And yet if one takes his poems as evidence, he was a passionate man and occasionally an intemperate one too. The Collected Poems of Syed Khawja Moinul Hassan, published by Kolkata’s Writers Workshop, assembled from five books of verse published in Dhaka and Kolkata, testify to someone continually disturbed by recent history, by a record of a world falling apart. ‘Between Barbed Wires’, the titular poem from his first volume of verse puts it thus: “The days are terrible and parlous/And the nights awful and fearful”. The nightmares of subcontinental history bothered him a lot, as is evident in the poem ‘Dhaka 1971’, where he vented his disgust at the atrocities committed that year: “Filthy joints full of hogs,/Khaki serpents, querulous apes/ crying vultures and barking dogs/All in arson, loot and rape”. The second volume of verse, Inner Edge (1987), continues to reflect the fissures created by history in his psyche in emotion-soaked verse.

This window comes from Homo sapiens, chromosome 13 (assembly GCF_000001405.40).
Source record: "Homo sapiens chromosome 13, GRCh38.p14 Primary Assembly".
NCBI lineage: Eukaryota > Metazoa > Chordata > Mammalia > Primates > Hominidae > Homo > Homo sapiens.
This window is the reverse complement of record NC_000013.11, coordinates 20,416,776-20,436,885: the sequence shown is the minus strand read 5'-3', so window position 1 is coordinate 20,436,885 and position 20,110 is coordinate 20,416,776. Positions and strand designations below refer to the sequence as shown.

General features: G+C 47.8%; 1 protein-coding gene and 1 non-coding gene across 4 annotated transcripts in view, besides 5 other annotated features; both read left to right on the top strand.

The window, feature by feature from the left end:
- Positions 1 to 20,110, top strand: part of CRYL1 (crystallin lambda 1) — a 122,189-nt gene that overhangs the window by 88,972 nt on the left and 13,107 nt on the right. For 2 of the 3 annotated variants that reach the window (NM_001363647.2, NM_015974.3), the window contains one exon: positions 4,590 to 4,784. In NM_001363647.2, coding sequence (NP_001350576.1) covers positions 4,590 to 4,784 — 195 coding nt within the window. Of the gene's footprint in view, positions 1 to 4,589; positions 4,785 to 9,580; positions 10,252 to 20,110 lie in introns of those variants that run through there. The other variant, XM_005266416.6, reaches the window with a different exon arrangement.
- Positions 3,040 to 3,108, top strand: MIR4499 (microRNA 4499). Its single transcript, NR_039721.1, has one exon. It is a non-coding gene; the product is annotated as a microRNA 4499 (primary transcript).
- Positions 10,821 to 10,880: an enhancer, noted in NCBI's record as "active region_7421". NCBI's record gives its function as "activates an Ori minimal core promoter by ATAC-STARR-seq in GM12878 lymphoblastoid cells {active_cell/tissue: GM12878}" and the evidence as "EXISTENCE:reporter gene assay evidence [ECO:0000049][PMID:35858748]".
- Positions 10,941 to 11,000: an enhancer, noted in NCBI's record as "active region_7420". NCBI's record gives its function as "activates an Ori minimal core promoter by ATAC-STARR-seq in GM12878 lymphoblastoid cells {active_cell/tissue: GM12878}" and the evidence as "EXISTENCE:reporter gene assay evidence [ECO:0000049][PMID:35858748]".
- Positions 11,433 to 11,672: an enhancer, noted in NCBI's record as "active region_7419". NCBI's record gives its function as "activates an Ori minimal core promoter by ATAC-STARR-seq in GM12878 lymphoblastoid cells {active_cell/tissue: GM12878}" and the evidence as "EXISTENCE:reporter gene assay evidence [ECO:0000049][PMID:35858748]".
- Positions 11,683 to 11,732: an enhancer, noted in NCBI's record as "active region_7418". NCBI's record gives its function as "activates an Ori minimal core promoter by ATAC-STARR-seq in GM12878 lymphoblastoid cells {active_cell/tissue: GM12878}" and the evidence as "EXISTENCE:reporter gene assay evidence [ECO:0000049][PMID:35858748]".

Consequently, Hassan’s early poems can at times sound like outbursts; there was too much powerful feelings in them, and obviously not enough tranquility had gone into transforming his raw emotions into poetry. His third volume of verse, Ashes and Sparks (1990) record his indignation at America’s first invasion of Iraq : “America your Armada is in the wrong Gulf/America come home your house is on fire/There is a lot of smoke in the basement/Where your children spend the night opening coffins/like crates”.
    There were many reasons why Hassan was so moved by the nightmare of contemporary history. He was born in a distinguished family that had moved to Dhaka because of the political impasse that led to the partition of India. He was the son of Pirzada Syed Khajaj Borhanuddin, and the great-grandson of Wazir Ali Naqhsbad, Zamindar of Beleghata, Kolkata. In his university years he was witness to the savage scenes of 1971. In the USA he saw that country get stuck in the quagmire of history because of the jingoistic policies of the two Bushes.